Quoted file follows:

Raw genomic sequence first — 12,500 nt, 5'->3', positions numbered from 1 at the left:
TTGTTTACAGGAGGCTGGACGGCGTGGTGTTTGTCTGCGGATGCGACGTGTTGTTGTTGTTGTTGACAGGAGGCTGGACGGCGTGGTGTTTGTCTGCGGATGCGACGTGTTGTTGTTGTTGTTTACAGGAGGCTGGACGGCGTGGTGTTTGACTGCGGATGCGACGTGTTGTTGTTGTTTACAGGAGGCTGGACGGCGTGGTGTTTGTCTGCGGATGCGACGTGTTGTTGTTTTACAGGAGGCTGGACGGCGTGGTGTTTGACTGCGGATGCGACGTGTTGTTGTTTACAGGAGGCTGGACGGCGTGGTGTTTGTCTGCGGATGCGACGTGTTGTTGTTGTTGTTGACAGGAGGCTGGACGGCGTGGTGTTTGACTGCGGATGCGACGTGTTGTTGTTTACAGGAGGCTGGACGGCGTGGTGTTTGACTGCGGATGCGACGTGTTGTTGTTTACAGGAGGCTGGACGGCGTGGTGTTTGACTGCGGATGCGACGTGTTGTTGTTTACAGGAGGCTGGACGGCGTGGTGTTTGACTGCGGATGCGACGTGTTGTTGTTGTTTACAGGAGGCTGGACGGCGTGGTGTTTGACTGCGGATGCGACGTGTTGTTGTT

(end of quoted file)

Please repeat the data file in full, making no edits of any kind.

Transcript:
Raw genomic sequence first — 12,500 nt, 5'->3', positions numbered from 1 at the left:
TTGTTTACAGGAGGCTGGACGGCGTGGTGTTTGTCTGCGGATGCGACGTGTTGTTGTTGTTGTTGACAGGAGGCTGGACGGCGTGGTGTTTGTCTGCGGATGCGACGTGTTGTTGTTGTTGTTTACAGGAGGCTGGACGGCGTGGTGTTTGACTGCGGATGCGACGTGTTGTTGTTGTTTACAGGAGGCTGGACGGCGTGGTGTTTGTCTGCGGATGCGACGTGTTGTTGTTTTACAGGAGGCTGGACGGCGTGGTGTTTGACTGCGGATGCGACGTGTTGTTGTTTACAGGAGGCTGGACGGCGTGGTGTTTGTCTGCGGATGCGACGTGTTGTTGTTGTTGTTGACAGGAGGCTGGACGGCGTGGTGTTTGACTGCGGATGCGACGTGTTGTTGTTTACAGGAGGCTGGACGGCGTGGTGTTTGACTGCGGATGCGACGTGTTGTTGTTTACAGGAGGCTGGACGGCGTGGTGTTTGACTGCGGATGCGACGTGTTGTTGTTTACAGGAGGCTGGACGGCGTGGTGTTTGACTGCGGATGCGACGTGTTGTTGTTGTTTACAGGAGGCTGGACGGCGTGGTGTTTGACTGCGGATGCGACGTGTTGTTGTT